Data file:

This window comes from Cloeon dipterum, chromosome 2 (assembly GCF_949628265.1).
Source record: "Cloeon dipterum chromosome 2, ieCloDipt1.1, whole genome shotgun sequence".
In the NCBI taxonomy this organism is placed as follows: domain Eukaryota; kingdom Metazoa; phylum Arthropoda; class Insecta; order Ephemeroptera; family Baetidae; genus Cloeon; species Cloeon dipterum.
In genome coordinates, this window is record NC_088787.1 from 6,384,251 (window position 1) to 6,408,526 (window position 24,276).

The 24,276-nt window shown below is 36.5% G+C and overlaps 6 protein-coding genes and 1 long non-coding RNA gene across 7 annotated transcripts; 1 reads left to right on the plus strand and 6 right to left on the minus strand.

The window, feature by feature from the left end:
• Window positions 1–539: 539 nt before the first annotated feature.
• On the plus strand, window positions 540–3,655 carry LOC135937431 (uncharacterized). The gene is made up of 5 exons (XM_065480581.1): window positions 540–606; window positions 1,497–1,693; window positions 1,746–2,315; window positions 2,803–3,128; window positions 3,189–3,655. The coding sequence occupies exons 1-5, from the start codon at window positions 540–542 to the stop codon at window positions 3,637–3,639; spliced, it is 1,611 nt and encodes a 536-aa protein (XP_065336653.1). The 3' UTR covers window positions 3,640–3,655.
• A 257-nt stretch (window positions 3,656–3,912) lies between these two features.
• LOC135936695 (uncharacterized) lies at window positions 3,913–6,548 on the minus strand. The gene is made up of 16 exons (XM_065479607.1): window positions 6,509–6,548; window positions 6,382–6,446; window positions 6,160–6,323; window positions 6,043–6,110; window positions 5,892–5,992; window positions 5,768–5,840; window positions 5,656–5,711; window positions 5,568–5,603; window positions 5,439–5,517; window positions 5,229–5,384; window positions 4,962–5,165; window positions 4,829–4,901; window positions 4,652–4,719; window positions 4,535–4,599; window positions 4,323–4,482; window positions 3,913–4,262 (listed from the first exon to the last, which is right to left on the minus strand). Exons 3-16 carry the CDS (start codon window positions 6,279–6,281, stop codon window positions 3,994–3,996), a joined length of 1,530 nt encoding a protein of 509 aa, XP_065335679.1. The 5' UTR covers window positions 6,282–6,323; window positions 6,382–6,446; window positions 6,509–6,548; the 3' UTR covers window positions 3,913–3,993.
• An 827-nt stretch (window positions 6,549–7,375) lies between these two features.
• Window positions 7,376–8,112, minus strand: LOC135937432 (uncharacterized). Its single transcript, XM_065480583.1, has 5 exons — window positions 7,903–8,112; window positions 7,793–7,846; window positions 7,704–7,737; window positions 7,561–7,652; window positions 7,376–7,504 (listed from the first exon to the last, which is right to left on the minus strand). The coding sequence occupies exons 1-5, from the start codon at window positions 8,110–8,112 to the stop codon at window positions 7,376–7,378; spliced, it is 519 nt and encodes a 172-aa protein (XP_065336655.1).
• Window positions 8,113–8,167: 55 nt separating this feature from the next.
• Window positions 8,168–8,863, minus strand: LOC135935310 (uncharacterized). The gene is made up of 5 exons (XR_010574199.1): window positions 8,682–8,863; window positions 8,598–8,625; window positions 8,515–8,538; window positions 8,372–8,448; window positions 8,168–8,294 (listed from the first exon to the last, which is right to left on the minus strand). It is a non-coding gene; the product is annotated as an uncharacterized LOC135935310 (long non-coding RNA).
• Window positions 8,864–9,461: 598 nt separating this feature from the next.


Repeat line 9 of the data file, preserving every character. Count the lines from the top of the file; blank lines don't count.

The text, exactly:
• A 257-nt stretch (window positions 3,656–3,912) lies between these two features.